• Assesses anxiety and depression in a non-psychiatric population
  • Has 2 subscales: Depression and Anxiety, both with 7 items
  • Other than physically ill individuals, the HADS is also used with community samples/populations.

Clinical Considerations

  • It is unclear if the few somatic items influence the reliability and validity of this measure with an SCI population. Further research is needed to confirm psychometric properties within this population.
  • The HADS should only be used as a screening instrument. It is one of two instruments with an anxiety-specific scale that has had its measurement properties evaluated for the SCI population.

ICF Domain

Body Function ▶ Mental Function


  • Self-report format
  • Responses are based on the relative frequency of symptoms over the past week, using a four point Likert scale ranging from 0 (not at all) to 3 (very often indeed).
  • Can be completed in around 5 minutes

Number of Items





Responses are summed to provide separate scores for anxiety and depression symptomology; each of anxiety or depression scale have a score range of 0-21.


Versions of the scale are available in English, Arabic, Dutch, French, German, Hebrew, Swedish, Italian, and Spanish.

Training Required



Can be found here.

# of studies reporting psychometric properties: 9


  • Higher scores indicate greater likelihood of depression or anxiety.
  • A cut-off point of 8/21 for the Anxiety subscale gave a specificity of 0.78 and sensitivity of 0.9; a cut-off point of 8/21 for the Depression subscale gave a specificity of 0.79 and a sensitivity of 0.83.
  • No normative data for the SCI population has been established.
  • Published data is available to compare results for individuals with SCI (see interpretability section of Study Details sheet).

MCID: not established in SCI
SEM: not established in SCI
MDC: not established in SCI


  • Internal consistency of the Anxiety subscale of the HADS is High (Cronbach’s a = 0.8463-0.85)
  • Internal consistency of the Depression subscale of the HADS is High (Cronbach’s a = 0.79-0.8122).

(Woolrich et al. 2006, Berry & Kennedy 2003)


  • Correlation of the total HADS scale is Moderate with the:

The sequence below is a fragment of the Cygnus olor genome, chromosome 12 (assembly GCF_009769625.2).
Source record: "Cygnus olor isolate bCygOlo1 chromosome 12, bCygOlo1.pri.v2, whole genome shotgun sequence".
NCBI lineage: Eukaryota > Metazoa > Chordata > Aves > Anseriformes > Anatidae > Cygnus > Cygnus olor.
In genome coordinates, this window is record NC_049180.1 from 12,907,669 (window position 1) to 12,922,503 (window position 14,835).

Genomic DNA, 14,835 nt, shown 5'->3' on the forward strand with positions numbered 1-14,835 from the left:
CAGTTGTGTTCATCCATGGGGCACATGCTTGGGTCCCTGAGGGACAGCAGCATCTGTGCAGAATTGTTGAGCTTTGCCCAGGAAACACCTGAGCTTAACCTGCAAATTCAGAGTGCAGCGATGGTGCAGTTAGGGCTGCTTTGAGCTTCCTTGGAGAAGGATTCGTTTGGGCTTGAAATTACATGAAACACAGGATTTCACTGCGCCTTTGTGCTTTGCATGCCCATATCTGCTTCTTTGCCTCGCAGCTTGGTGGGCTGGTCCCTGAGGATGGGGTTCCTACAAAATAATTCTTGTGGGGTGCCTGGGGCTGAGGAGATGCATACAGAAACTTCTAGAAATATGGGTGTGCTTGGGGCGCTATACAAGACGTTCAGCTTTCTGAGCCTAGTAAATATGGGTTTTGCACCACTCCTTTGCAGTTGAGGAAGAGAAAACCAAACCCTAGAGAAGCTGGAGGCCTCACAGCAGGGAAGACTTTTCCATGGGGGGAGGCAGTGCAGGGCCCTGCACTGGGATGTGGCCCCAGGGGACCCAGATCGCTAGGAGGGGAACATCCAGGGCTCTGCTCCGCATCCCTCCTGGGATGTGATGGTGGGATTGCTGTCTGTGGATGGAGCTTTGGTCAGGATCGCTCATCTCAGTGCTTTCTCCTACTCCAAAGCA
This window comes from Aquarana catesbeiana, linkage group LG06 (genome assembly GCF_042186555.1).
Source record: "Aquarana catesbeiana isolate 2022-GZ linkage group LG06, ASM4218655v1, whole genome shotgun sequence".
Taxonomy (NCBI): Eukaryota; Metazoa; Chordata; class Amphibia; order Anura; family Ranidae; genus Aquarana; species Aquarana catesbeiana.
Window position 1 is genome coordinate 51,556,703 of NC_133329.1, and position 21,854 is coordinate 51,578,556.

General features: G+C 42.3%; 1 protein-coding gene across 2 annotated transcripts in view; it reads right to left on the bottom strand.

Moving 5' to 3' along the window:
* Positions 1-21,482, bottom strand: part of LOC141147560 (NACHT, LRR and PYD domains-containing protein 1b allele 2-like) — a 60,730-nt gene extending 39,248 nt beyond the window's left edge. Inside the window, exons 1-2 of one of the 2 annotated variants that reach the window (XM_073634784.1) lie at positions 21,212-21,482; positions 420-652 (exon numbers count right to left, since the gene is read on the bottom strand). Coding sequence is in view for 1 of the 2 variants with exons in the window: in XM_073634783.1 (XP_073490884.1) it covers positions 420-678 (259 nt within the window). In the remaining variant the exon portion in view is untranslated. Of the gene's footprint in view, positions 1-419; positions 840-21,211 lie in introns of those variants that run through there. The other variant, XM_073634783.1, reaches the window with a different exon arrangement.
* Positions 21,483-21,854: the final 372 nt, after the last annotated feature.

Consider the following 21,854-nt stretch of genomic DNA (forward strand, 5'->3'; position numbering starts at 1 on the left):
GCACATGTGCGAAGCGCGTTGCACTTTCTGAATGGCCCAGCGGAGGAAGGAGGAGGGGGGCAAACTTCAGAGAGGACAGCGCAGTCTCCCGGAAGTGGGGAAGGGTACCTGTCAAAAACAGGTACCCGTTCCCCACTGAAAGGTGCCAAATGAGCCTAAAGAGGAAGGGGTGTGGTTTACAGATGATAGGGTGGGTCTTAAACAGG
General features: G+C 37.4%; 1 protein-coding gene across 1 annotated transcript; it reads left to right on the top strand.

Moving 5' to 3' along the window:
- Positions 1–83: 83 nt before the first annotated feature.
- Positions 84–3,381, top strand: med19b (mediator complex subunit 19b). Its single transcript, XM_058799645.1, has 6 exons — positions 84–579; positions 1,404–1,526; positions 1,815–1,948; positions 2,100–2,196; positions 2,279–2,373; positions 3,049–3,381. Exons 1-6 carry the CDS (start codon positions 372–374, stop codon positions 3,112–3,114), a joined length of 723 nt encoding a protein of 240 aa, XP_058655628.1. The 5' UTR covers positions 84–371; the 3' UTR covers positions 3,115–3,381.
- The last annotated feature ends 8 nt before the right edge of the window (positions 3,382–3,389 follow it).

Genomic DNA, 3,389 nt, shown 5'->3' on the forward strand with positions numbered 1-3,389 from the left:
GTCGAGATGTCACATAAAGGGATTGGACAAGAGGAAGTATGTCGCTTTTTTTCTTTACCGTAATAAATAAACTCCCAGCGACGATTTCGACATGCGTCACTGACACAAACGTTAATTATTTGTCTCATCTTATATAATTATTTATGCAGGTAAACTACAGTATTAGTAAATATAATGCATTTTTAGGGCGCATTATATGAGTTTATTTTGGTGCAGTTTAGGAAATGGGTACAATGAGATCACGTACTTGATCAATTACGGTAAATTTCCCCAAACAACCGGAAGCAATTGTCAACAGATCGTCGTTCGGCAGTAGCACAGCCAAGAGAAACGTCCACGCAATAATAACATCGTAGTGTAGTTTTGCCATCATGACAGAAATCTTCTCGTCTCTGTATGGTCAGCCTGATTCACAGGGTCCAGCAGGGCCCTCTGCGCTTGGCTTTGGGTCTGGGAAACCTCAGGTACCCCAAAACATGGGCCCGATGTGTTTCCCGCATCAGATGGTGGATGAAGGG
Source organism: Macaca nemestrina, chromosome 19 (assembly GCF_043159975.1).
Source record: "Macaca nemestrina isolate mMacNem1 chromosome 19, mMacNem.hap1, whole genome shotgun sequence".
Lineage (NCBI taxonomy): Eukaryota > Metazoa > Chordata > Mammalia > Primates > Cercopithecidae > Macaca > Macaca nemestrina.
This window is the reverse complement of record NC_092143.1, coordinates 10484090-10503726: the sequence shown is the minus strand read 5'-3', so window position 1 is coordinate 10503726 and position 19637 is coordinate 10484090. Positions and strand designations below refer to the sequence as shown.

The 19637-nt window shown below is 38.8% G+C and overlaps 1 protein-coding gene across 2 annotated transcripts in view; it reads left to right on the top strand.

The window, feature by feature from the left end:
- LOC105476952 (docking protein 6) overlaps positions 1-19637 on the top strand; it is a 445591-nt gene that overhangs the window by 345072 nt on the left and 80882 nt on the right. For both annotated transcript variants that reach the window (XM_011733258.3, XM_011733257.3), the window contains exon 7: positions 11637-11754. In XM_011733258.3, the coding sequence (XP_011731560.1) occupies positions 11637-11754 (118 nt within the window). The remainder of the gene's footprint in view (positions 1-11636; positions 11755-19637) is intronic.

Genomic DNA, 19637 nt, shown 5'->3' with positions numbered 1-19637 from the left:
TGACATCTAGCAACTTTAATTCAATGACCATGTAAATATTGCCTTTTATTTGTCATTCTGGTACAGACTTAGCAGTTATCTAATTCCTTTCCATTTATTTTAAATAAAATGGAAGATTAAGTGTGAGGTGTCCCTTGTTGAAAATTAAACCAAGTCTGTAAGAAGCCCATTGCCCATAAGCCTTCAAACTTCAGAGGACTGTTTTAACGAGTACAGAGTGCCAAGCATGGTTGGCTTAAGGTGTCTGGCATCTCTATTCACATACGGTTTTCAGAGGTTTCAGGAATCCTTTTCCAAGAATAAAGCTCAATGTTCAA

• Life Satisfaction Questionnaire (Pearson’s r = -0.585)
    • Sexual Adjustment Scale (Pearson’s r = -0.49)
    • Emotional Quality of the Relationship scale (-0.38).
  • Correlation of the Anxiety subscale of the HADS is Moderate with the:
    • Spinal Cord Lesion Coping Strategies – Acceptance subscale (Pearson’s r = -0.45)
    • Spinal Cord Lesion Coping Strategies – Fighting Spirit subscale (Pearson’s r = -0.40)
  • Correlation of the Depression subscale of the HADS is Moderate with the:
    •  Spinal Cord Lesion Coping Strategies – Acceptance subscale (Pearson’s r = -0.58)
    •  Spinal Cord Lesion Coping Strategies –Fighting Spirit subscale (Pearson’s r = -0.49).

(Woolrich et al. 2006, Berry & Kennedy 2003, Elfstrom et al. 2007, Kreuter et al. 1996)


No values were reported for the responsiveness of the HADS for the SCI population.

Floor/Ceiling Effect

No values were reported for the presence of floor/ceiling effects in the HADS for the SCI population.


Dr. Vanessa Noonan, John Zhu, Jeremy Mak

Date Last Updated

1 December 2016

Berry C, Kennedy P. A psychometric analysis of the Needs Assessment Checklist (NAC). Spinal Cord, 2002; 41: 490-501.

Ebrahimzadeh MH, Soltani-moghaddas SH, Birjandinejad A, Omidi-kashani F, Bozorgnia S. Quality of life among veterans with chronic spinal cord injury and related variables. Arch Trauma Res. 2014;3(2):e17917.

Elfstrom ML, Kennedy P, Lude P, Taylor N. Condition-related coping strategies in persons with spinal cord injury: a cross-national validation of the Spinal Cord Lesion-related Coping Strategies Questionnaire in four community samples. Spinal Cord, 2007; 45: 420-428.

Kreuter M, Sullivan M, Siosteen A. Sexual adjustment and quality of relationships in spinal paraplegia: A controlled study. Arch Phys Med Rehabil 1996;77:541-548.

Middleton JW, Tate RL, Geraghty TJ. Self-Efficacy and Spinal Cord Injury: Psychometric Properties of a New Scale. Rehabil Psychol. 2003; 48(4):281-288

Munce SE, Straus SE, Fehlings MG, et al. Impact of psychological characteristics in self-management in individuals with traumatic spinal cord injury. Spinal Cord. 2016;54(1):29-33.

Menon N, Gupta A, Khanna M, Taly AB, Thennarasu K. Prevalence of depression, fatigue, and sleep disturbances in patients with myelopathy: Their relation with functional and neurological recovery. J Spinal Cord Med. 2016.

Paker N, Bugdayci D, Midik M, Celik B, Kesiktas N. Reliability of the Turkish version of the hospital anxiety and depression scale in the people with traumatic spinal cord injury. NeuroRehabilitation. 2013;33(2):337-41.

Snaith RP. The Hospital Anxiety And Depression Scale. Health and Quality of Life Outcomes, 2003; 1: 29.

Woolrich RA, Kennedy P, Tasiemski T. A preliminary psychometric evaluation of the Hospital Anxiety and Depression Scale (HADS) in 963 people living with a spinal cord injury. Psychol Health Med 2006; 11: 80–90.

Zigmond AS, Snaith RP. The Hospital Anxiety and Depression scale. Acta Psychiatr Scand 1983; 67: 361–370.